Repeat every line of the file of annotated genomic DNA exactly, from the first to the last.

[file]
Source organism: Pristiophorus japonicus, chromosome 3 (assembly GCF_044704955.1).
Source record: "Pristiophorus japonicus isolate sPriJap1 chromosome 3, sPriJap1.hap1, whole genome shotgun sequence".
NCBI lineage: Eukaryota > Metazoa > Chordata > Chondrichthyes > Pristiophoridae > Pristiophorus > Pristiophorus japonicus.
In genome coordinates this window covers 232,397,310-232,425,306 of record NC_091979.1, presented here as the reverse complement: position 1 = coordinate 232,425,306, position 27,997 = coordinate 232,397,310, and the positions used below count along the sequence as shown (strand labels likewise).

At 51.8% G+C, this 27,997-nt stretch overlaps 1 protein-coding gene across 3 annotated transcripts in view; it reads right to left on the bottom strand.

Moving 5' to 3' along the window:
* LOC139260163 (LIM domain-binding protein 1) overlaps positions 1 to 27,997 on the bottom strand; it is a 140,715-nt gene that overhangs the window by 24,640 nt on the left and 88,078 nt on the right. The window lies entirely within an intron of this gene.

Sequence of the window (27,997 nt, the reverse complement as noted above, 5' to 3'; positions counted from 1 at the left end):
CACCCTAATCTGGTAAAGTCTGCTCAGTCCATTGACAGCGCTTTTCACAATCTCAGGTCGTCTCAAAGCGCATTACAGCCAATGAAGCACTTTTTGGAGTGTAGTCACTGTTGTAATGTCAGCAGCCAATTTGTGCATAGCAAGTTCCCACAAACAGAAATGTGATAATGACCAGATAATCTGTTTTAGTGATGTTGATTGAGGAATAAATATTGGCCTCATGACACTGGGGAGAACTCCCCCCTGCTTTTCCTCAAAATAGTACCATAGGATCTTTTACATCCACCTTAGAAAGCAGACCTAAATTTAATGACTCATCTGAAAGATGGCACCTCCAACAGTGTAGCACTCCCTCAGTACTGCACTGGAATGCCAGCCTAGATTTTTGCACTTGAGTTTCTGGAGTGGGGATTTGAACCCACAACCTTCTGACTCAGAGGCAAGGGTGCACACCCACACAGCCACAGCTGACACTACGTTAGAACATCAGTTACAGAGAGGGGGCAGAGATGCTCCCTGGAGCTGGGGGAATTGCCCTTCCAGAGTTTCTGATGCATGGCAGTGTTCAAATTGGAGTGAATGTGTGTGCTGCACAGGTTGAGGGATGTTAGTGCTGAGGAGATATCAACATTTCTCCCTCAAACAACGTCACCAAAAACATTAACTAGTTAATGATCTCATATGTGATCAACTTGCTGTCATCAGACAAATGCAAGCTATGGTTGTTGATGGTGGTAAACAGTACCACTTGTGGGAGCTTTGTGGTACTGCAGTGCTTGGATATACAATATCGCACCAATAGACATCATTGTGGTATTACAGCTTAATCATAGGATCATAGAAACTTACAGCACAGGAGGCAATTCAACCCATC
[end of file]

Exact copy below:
Source organism: Pristiophorus japonicus, chromosome 3 (assembly GCF_044704955.1).
Source record: "Pristiophorus japonicus isolate sPriJap1 chromosome 3, sPriJap1.hap1, whole genome shotgun sequence".
NCBI lineage: Eukaryota > Metazoa > Chordata > Chondrichthyes > Pristiophoridae > Pristiophorus > Pristiophorus japonicus.
In genome coordinates this window covers 232,397,310-232,425,306 of record NC_091979.1, presented here as the reverse complement: position 1 = coordinate 232,425,306, position 27,997 = coordinate 232,397,310, and the positions used below count along the sequence as shown (strand labels likewise).

At 51.8% G+C, this 27,997-nt stretch overlaps 1 protein-coding gene across 3 annotated transcripts in view; it reads right to left on the bottom strand.

Moving 5' to 3' along the window:
* LOC139260163 (LIM domain-binding protein 1) overlaps positions 1 to 27,997 on the bottom strand; it is a 140,715-nt gene that overhangs the window by 24,640 nt on the left and 88,078 nt on the right. The window lies entirely within an intron of this gene.

Sequence of the window (27,997 nt, the reverse complement as noted above, 5' to 3'; positions counted from 1 at the left end):
CACCCTAATCTGGTAAAGTCTGCTCAGTCCATTGACAGCGCTTTTCACAATCTCAGGTCGTCTCAAAGCGCATTACAGCCAATGAAGCACTTTTTGGAGTGTAGTCACTGTTGTAATGTCAGCAGCCAATTTGTGCATAGCAAGTTCCCACAAACAGAAATGTGATAATGACCAGATAATCTGTTTTAGTGATGTTGATTGAGGAATAAATATTGGCCTCATGACACTGGGGAGAACTCCCCCCTGCTTTTCCTCAAAATAGTACCATAGGATCTTTTACATCCACCTTAGAAAGCAGACCTAAATTTAATGACTCATCTGAAAGATGGCACCTCCAACAGTGTAGCACTCCCTCAGTACTGCACTGGAATGCCAGCCTAGATTTTTGCACTTGAGTTTCTGGAGTGGGGATTTGAACCCACAACCTTCTGACTCAGAGGCAAGGGTGCACACCCACACAGCCACAGCTGACACTACGTTAGAACATCAGTTACAGAGAGGGGGCAGAGATGCTCCCTGGAGCTGGGGGAATTGCCCTTCCAGAGTTTCTGATGCATGGCAGTGTTCAAATTGGAGTGAATGTGTGTGCTGCACAGGTTGAGGGATGTTAGTGCTGAGGAGATATCAACATTTCTCCCTCAAACAACGTCACCAAAAACATTAACTAGTTAATGATCTCATATGTGATCAACTTGCTGTCATCAGACAAATGCAAGCTATGGTTGTTGATGGTGGTAAACAGTACCACTTGTGGGAGCTTTGTGGTACTGCAGTGCTTGGATATACAATATCGCACCAATAGACATCATTGTGGTATTACAGCTTAATCATAGGATCATAGAAACTTACAGCACAGGAGGCAATTCAACCCATC